Divided Back Era (1907-1915)
The greatest number of picture postcards ever printed and shipped to the United States, including the Philippines, was made during this period. During this time, a dividing line was placed at the back of the postcard. The blank space on the left side of the dividing line allowed for messages to be written by the sender, and the name of the addressee and address were written on the right side of the postcard. The picture or face of the postcard covered the entire area and with no border.
Some of the interesting subjects of Philippine postcards during this era are: transportation like the "tranvia" or electric train, early cars, fire engines, railroad trains, carromatas (horse-drawn carts); famous landmarks like the Luneta and Walled City; local and provincial view cards; maritime (commercial, shipping, US ships, river boats); native occupations (vendors, farmers); public and private buildings (churches, schools, hotels); military scenes; bridges; indigenous Filipino community (Igorotes, Moros, Negritos, Aetas); greeting cards, etc.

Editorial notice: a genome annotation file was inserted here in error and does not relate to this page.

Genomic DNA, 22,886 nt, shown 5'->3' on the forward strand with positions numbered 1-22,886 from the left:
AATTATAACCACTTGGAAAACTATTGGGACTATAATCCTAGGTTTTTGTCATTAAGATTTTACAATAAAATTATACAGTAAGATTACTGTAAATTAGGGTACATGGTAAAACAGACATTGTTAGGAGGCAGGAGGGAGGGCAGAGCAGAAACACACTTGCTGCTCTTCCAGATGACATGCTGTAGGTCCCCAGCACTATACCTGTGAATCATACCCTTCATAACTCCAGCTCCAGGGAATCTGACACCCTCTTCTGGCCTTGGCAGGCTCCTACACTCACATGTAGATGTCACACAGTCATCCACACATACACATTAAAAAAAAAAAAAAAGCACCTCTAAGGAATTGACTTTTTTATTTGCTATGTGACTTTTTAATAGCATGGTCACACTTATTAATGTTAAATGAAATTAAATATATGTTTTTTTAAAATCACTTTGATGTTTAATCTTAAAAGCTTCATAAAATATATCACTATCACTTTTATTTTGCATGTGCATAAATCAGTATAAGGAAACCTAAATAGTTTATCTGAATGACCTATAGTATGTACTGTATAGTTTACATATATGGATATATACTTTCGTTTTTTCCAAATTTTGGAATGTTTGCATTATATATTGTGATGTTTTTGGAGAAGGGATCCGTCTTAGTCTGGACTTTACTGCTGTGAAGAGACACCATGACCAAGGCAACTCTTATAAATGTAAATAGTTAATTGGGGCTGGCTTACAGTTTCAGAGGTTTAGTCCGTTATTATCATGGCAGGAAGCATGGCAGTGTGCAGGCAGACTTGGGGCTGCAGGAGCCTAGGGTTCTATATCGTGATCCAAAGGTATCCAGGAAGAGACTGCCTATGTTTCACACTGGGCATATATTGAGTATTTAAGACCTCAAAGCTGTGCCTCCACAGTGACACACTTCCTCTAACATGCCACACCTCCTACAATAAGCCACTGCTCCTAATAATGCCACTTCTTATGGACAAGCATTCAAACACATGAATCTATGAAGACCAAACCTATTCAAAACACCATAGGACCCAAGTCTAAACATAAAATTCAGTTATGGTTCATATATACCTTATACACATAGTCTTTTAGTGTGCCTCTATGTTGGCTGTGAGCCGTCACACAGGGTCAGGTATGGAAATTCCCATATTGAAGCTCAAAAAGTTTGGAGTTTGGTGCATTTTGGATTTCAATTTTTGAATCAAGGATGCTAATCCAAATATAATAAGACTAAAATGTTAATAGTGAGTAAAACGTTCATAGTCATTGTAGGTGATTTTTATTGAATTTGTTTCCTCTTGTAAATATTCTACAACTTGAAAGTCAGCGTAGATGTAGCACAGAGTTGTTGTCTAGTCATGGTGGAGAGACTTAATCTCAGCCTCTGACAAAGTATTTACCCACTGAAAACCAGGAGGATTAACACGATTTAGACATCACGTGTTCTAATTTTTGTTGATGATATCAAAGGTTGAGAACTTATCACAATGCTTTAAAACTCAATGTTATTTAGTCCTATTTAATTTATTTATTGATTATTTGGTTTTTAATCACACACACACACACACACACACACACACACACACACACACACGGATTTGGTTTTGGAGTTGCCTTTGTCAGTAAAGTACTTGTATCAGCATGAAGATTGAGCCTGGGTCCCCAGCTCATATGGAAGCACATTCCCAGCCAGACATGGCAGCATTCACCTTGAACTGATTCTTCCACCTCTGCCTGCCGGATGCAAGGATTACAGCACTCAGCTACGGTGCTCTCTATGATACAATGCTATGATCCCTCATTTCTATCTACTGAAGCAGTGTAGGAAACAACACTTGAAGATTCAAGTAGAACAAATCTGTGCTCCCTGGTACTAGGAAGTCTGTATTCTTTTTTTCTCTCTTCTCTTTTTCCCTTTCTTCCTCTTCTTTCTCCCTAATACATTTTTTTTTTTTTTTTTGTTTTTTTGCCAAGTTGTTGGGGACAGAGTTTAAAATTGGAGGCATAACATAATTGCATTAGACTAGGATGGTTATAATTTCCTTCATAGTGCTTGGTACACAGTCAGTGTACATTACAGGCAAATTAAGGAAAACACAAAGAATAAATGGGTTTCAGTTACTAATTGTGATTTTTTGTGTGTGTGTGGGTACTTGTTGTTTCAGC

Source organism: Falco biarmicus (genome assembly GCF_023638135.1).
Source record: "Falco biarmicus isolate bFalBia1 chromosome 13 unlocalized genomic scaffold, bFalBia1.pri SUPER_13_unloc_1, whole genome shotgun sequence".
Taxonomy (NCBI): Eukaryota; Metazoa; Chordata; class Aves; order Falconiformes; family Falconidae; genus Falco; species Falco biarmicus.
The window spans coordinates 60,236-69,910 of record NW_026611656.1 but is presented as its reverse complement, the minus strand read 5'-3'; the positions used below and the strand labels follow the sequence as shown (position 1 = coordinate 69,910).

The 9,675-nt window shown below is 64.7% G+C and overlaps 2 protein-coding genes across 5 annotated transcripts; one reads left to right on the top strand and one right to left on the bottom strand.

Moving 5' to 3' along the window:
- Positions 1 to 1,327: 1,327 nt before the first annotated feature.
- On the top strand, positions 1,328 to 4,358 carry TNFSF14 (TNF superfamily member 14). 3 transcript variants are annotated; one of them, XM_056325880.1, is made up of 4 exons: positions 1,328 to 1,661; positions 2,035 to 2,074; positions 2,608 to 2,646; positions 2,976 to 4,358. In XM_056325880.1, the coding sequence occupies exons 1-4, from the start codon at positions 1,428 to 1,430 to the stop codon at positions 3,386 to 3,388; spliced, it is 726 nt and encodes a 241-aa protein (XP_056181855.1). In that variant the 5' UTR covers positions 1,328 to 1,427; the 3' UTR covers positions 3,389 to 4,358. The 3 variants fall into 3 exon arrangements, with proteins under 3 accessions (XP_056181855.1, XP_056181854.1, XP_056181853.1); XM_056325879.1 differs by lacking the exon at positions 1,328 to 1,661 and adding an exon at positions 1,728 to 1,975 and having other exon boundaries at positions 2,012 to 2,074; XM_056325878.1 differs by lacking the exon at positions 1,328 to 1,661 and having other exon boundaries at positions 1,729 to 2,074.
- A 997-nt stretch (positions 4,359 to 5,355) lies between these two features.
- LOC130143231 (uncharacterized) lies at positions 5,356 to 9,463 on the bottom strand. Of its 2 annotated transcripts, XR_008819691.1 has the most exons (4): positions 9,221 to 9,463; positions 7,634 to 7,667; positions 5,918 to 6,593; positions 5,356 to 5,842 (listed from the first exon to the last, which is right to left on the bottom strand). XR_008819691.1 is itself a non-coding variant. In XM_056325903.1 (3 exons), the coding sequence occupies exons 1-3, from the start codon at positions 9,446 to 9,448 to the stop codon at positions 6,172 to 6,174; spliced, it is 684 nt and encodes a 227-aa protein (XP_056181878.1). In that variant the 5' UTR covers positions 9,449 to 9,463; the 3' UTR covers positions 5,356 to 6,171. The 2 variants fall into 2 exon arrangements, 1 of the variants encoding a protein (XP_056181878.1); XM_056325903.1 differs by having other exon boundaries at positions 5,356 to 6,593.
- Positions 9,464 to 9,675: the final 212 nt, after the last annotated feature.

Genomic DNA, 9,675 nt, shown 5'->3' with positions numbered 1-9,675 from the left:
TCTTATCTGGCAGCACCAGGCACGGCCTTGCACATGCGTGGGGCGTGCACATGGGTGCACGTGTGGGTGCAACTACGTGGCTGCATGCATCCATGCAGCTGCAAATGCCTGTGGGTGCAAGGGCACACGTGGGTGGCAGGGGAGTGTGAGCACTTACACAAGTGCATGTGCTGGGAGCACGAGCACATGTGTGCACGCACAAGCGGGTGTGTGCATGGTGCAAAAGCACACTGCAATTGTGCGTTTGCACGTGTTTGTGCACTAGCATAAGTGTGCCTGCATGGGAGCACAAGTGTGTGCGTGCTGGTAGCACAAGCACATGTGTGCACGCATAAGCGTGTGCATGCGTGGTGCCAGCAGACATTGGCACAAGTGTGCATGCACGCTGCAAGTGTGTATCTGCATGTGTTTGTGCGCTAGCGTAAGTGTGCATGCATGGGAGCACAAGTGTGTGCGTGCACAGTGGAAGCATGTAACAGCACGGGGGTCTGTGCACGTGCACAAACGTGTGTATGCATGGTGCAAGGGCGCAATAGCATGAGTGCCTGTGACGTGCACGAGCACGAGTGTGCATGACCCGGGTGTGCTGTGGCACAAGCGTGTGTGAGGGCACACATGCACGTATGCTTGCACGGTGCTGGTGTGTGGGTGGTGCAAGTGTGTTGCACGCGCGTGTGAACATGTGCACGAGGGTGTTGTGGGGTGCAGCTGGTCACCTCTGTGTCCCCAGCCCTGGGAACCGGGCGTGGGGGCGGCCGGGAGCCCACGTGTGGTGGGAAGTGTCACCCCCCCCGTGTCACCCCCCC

Postcard Wikipedia Entry